On feeds: application posture

EventBox. It’s a great idea – roll all the social/distracting applications in your life into one app so you can close it when it comes time to focus. Yesterday, I decided to give it a go.

I quickly felt that perhaps it was not for me. I think it comes down to posture – how is the app intended to be used? I’ve been using Twitterific and NetNewsWire for quite some time (5+ years in the case of the latter), so let’s compare with their posture:

* NetNewsWire is meant to scan feeds, collect the interesting stuff, read it, repeat
* Twitterific is (beautifully) optimized for scan tweets, reply to a few, post occasionally
* EventBox seems to encourage scanning things, handling the occasional item _in-situ_, and sending the interesting stuff to your browser

I’m not saying that EventBox’s posture is wrong; it’s just different. I’m going to stick with it for a few days and see how I feel about it.

On Feeds: Tactics

Ask enough people what feeds they read and you will quickly hear “too many” and “I suffer from information overload.” I’ve been there too; at one time I subscribed to more than five hundred feeds. A lot of people say you can’t really follow more than fifty feeds _and_ do productive things. I’m not the most productive guy, but I’m comfortably following 239 feeds right now. My secrets:

* Man made the “mark all as read” command for a reason. Use it without shame.
* Skim aggressively. If the title grabs you, check out the first few sentences. If it doesn’t, just skim over the content and let the words and images that may jump out grab you. If they don’t, skip to the next item.
* Don’t add feeds out of guilt or peer-pressure. Know what topics you want to read about. Add feeds that align with those topics. If a feed looks _really_ awesome but doesn’t match a topic, subscribe to it and put it in a “Trial” folder. Evaluate your trials every few weeks.
* Unsubscribe if you find yourself consistently skipping all the items in a feed. NNW and Google Reader both have attention readouts that can help you decide what should go. Do this sort of pruning every few months.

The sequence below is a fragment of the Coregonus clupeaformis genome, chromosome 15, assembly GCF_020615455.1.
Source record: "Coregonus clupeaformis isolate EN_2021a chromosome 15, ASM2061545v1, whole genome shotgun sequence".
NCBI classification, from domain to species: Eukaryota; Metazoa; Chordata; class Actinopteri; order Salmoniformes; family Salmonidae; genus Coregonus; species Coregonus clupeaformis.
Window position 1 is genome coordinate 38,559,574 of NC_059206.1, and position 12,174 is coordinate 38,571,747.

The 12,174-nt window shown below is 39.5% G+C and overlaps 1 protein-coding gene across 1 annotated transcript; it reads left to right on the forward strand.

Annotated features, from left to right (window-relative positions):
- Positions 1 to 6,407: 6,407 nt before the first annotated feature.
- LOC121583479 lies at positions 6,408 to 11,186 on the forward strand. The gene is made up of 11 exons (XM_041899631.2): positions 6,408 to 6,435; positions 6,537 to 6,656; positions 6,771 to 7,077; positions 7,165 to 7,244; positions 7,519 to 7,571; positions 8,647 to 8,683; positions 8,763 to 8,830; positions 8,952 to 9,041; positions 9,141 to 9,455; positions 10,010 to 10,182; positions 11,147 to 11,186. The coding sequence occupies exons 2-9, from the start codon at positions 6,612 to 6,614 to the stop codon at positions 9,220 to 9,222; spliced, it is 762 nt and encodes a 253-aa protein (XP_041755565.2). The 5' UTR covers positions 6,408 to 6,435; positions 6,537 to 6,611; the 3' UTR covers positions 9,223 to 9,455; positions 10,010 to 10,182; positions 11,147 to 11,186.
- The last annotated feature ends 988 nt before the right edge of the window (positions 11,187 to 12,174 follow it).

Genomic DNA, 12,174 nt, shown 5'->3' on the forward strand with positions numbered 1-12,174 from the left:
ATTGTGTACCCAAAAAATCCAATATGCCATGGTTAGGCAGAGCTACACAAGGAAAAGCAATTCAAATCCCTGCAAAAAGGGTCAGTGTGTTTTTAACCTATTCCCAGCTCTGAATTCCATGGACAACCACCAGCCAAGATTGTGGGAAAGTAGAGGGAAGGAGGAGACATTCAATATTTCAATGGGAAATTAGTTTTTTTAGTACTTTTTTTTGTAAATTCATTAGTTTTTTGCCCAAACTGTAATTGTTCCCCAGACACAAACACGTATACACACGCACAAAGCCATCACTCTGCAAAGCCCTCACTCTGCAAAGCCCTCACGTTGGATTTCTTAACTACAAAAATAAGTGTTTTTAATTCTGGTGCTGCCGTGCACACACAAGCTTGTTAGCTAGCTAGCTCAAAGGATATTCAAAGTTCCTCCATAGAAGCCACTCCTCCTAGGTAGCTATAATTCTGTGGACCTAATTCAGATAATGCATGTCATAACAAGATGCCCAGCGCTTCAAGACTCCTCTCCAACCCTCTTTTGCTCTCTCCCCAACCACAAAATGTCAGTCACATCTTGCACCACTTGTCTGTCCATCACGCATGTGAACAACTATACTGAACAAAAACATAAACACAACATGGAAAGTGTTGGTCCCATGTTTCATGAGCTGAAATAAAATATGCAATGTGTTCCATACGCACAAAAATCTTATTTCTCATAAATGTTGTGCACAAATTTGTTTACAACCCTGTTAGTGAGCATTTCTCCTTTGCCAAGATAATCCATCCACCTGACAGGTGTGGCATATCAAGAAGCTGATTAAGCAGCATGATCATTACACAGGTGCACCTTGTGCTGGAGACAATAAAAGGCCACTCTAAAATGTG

After reading feeds for several years, I’m finally starting to feel like I’m doing it right. How do I know I’m doing it right? Because I recently thought, “hey, I haven’t seen enough awesome today.” And then I open NNW and I’ve got awesome all over me.

On Feeds: My History

Ted Leung recently noted his “blog-aversary”:http://www.sauria.com/blog/2009/01/09/blogaversary/. This reminded me that I’ve been reading feeds for 6-7 years. Shifting from reading centralized media like CNET, Infoworld and even Slashdot to individuals like “Matt Webb”:http://interconnected.org/home/, “Brent Simmons”:http://inessential.com/ and “Simon Willison”:http://simonwillison.net/ was an important event. For me, it was one of those moments where you realize there’s a whole other world of cool stuff to discover, explore and take part in. Certainly I would have a completely different character if I hadn’t discovered people out there on the web, doing their own cool stuff.

When I first started reading feeds, I experimented with some Linux stuff, most notably the crazy “AmphetaDesk”:http://www.disobey.com/amphetadesk/. I quickly settled into loving “NetNewsWire”:http://ranchero.com/. It was the first app I purchased when I got a Mac, and I still use it every day, to this day. Call me a feed reading curmudgeon, but I still think it’s the best way to keep up with lots of sites.

I’ve gone through some shifts in the kinds of feeds I read. I discovered feeds and blogging by “Dave Winer”:http://scripting.com, so I started reading him and the people in his sphere of influence. I quickly figured out that said sphere is an odd social environment that has little relevance to what I do as a developer. For a while, I subscribed to the “must read” influencers, such as Boing Boing. I quickly found that firehose was too strong and, again, not relevant enough.

So instead of trying to figure those worlds out, I started reading more coders. Somehow that lead from reading people who do front-end coding to reading design stuff, which proved quite interesting. These days I’ve been subscribing to people writing about “information design”:http://konigi.com, “visualization”:http://www.flight404.com/blog, “open source hardware”:http://tinker.it/now, “game criticism”:http://www.rockpapershotgun.com and “urban design”:http://bldgblog.blogspot.com/. I’m finding lots of awesome there.